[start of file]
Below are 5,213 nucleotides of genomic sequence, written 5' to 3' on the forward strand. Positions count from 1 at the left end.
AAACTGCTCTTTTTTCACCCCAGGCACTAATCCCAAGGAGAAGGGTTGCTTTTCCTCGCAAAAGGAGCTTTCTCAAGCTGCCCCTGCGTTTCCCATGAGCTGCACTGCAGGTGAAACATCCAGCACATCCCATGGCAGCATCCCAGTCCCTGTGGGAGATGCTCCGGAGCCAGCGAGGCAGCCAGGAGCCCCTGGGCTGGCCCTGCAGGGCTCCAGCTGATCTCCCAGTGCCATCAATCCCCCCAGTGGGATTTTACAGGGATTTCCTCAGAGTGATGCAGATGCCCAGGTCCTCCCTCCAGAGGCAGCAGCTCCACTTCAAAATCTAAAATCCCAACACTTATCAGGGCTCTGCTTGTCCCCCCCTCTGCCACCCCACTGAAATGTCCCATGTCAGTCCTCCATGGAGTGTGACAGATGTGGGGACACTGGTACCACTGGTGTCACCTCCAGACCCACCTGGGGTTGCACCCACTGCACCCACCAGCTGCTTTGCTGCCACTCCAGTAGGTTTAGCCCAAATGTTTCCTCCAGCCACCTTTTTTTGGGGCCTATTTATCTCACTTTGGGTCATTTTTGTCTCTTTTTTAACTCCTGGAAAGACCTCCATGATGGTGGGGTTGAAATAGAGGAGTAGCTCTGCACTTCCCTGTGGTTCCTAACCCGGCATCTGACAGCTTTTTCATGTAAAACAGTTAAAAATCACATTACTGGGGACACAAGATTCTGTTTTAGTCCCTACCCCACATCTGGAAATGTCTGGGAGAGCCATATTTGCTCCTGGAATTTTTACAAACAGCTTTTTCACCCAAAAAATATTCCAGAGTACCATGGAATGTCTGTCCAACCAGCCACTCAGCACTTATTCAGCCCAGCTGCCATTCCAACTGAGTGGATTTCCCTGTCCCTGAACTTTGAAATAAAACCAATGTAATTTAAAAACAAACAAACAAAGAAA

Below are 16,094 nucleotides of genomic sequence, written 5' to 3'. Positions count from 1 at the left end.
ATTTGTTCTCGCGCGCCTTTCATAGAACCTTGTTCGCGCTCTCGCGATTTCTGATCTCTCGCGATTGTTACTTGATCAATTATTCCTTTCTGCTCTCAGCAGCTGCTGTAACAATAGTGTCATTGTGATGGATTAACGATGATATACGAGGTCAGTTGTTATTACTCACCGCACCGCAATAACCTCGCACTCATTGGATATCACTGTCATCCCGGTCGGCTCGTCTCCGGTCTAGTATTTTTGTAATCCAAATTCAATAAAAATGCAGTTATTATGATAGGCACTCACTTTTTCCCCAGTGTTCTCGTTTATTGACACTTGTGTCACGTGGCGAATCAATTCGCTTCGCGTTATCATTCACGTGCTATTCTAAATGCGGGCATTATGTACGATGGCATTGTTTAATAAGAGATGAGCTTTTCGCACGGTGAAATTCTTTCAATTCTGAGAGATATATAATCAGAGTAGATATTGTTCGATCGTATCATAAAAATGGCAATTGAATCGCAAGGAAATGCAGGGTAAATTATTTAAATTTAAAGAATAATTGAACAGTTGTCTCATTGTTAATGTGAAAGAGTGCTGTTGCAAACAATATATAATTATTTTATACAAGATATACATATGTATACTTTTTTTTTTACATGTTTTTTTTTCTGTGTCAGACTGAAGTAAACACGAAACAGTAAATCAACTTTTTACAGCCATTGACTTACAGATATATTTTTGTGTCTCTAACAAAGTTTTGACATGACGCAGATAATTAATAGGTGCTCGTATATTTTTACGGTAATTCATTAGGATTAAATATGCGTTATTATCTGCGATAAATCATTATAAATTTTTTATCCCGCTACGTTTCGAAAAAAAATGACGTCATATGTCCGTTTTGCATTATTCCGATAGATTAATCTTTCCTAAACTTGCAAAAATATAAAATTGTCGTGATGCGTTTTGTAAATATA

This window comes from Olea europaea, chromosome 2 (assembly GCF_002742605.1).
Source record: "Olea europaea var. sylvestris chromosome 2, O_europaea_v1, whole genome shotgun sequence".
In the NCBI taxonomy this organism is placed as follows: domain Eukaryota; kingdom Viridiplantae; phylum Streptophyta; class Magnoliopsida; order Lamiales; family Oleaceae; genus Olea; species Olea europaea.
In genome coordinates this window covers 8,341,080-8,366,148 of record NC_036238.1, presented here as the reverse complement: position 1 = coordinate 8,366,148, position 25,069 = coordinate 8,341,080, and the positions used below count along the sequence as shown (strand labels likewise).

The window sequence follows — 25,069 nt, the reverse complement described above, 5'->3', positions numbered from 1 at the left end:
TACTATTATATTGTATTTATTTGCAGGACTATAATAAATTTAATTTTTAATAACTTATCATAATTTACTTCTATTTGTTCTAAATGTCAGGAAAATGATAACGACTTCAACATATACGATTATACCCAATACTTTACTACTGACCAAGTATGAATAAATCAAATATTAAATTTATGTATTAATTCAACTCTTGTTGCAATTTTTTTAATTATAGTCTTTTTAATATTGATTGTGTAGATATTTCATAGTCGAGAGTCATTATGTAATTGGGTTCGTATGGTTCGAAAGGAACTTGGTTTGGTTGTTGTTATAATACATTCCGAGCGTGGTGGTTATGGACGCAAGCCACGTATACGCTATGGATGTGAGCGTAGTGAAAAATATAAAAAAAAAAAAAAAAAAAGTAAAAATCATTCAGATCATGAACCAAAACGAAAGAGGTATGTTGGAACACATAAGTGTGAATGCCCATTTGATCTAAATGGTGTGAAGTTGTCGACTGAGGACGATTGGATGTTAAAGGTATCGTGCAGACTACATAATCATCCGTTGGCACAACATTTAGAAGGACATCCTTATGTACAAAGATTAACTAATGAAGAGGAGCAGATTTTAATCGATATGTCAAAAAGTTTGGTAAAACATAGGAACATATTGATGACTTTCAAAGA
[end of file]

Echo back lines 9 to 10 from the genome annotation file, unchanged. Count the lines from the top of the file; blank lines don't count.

The window sequence follows — 25,069 nt, the reverse complement described above, 5'->3', positions numbered from 1 at the left end:
TACTATTATATTGTATTTATTTGCAGGACTATAATAAATTTAATTTTTAATAACTTATCATAATTTACTTCTATTTGTTCTAAATGTCAGGAAAATGATAACGACTTCAACATATACGATTATACCCAATACTTTACTACTGACCAAGTATGAATAAATCAAATATTAAATTTATGTATTAATTCAACTCTTGTTGCAATTTTTTTAATTATAGTCTTTTTAATATTGATTGTGTAGATATTTCATAGTCGAGAGTCATTATGTAATTGGGTTCGTATGGTTCGAAAGGAACTTGGTTTGGTTGTTGTTATAATACATTCCGAGCGTGGTGGTTATGGACGCAAGCCACGTATACGCTATGGATGTGAGCGTAGTGAAAAATATAAAAAAAAAAAAAAAAAAAGTAAAAATCATTCAGATCATGAACCAAAACGAAAGAGGTATGTTGGAACACATAAGTGTGAATGCCCATTTGATCTAAATGGTGTGAAGTTGTCGACTGAGGACGATTGGATGTTAAAGGTATCGTGCAGACTACATAATCATCCGTTGGCACAACATTTAGAAGGACATCCTTATGTACAAAGATTAACTAATGAAGAGGAGCAGATTTTAATCGATATGTCAAAAAGTTTGGTAAAACATAGGAACATATTGATGACTTTCAAAGA